Increasing Support for PLM Education

Meaningful experience with PLM and an understanding of the importance of collaboration have become a necessary skill for graduates as a result of the globalization of product design, the explosion of product complexity and increasing regulatory pressures. In recognition of the need for increased support around PLM education, PTC recently announced a partnership with the NASA Glenn Research Center and Case Western Reserve University in support of the Strategic Partners for the Advancement of Collaborative Engineering (SPACE) initiative, a program that brings global leaders together in product development and partners them with colleges of engineering and business to catalyze new partnerships in product development research and education, focusing on PLM education.

So how does this help PTC and the manufacturing industry? Certainly, positive recognition from local communities across the United States doesn’t hurt one bit, but many of the “shared value” benefits come downstream. PTC’s customers often partner with us in supporting student teams, strengthening our relationship with them. Students who participate in these programs and go on to become engineers will have been exposed to PTC’s CAD and PLM tools from a young age. Not only does this provide them with tangible, real-world experience for their resume, they are now more inclined to pursue job opportunities where they would use PTC’s tools.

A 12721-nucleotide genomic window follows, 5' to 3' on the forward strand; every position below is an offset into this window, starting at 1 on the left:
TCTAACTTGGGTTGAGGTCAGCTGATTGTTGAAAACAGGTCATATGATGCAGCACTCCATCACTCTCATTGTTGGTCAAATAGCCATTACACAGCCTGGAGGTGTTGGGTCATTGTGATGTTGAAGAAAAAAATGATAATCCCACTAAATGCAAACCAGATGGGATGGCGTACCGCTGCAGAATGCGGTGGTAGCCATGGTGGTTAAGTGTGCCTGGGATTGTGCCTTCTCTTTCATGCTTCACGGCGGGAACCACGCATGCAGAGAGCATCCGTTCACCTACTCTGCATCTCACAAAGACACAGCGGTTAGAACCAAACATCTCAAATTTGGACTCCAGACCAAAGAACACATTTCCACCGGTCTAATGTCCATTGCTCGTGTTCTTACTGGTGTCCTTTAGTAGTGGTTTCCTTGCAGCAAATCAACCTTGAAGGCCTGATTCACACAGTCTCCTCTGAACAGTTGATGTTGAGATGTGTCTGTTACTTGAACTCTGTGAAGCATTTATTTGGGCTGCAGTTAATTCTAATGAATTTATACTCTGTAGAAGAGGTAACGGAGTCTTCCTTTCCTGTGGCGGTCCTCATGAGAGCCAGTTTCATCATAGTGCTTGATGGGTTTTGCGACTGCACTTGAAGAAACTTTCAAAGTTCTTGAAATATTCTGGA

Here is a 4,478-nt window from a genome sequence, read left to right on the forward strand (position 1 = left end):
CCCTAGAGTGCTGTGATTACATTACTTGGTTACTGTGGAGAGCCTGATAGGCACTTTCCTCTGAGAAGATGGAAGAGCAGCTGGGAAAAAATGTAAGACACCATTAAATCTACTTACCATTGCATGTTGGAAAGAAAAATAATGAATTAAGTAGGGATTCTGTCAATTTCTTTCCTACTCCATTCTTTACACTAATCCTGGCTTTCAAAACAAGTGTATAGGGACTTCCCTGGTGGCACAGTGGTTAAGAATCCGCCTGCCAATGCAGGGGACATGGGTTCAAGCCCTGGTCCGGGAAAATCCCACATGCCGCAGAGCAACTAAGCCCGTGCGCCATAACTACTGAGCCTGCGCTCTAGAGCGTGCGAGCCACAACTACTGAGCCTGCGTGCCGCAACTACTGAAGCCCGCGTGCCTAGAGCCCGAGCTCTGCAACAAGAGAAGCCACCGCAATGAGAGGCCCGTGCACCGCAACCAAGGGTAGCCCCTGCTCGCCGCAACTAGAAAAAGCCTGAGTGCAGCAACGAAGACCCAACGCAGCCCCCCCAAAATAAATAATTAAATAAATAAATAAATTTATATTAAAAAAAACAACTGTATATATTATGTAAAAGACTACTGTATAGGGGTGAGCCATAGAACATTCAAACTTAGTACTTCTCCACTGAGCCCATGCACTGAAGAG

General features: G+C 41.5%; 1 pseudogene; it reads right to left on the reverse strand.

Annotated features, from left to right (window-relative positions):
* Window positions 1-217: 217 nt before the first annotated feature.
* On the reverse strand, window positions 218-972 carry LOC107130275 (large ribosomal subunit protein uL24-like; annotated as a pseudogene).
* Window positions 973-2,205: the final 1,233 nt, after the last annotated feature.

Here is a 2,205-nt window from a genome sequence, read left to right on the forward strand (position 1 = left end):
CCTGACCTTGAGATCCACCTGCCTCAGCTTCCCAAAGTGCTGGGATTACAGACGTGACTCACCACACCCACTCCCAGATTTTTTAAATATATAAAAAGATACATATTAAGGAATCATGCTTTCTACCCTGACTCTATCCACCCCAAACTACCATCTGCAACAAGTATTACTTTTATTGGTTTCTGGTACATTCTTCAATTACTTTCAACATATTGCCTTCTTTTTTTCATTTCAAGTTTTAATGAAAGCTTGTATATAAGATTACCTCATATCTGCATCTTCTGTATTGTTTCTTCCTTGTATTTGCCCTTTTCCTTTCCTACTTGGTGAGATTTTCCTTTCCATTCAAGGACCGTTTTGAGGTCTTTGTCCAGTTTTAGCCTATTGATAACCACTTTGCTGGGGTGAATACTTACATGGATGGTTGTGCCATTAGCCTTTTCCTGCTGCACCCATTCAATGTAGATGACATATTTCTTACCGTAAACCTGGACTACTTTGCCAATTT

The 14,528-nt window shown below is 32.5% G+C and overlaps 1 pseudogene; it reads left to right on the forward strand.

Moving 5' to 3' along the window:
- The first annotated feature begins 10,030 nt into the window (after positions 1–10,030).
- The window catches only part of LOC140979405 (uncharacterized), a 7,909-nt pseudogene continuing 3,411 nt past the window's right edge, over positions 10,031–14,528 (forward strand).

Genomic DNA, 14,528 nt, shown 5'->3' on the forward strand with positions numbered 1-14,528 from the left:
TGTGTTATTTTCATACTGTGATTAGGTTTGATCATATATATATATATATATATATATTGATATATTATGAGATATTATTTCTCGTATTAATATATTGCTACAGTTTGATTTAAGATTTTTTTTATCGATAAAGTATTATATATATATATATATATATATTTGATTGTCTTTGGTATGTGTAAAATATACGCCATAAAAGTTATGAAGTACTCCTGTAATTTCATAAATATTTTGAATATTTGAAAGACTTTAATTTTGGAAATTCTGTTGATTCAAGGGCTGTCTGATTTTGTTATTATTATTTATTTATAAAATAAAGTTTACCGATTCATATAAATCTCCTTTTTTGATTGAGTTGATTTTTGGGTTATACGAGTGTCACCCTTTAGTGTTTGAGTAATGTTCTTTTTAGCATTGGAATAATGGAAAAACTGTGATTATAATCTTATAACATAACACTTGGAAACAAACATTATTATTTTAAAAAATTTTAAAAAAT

Manufacturers have much to gain from learning to think in shared value terms: aligning society with business can certainly be a mutually beneficial way to impact the community and an organization’s success, and engaging students by supporting after-school programs that foster STEM education is only one way to pursue these initiatives.

When a manufacturer engages its community in ways that encourage the growth and development of its industry, the manufacturer, community and industry all see the benefits of that shared value. In a world where business increasingly has been viewed as a contributor to social, environmental, and economic problems, where companies have been perceived to be prospering at the expense of the broader community, programs seeking to create shared value can help manufacturers change the conversation and show they can drive societal change while still creating growth and supporting their industries now and in the future.

John Stuart is the senior vice president of Global Education and country manager of PTC Eastern Europe. He is responsible for providing the vision and guidance in developing PTC’s education program.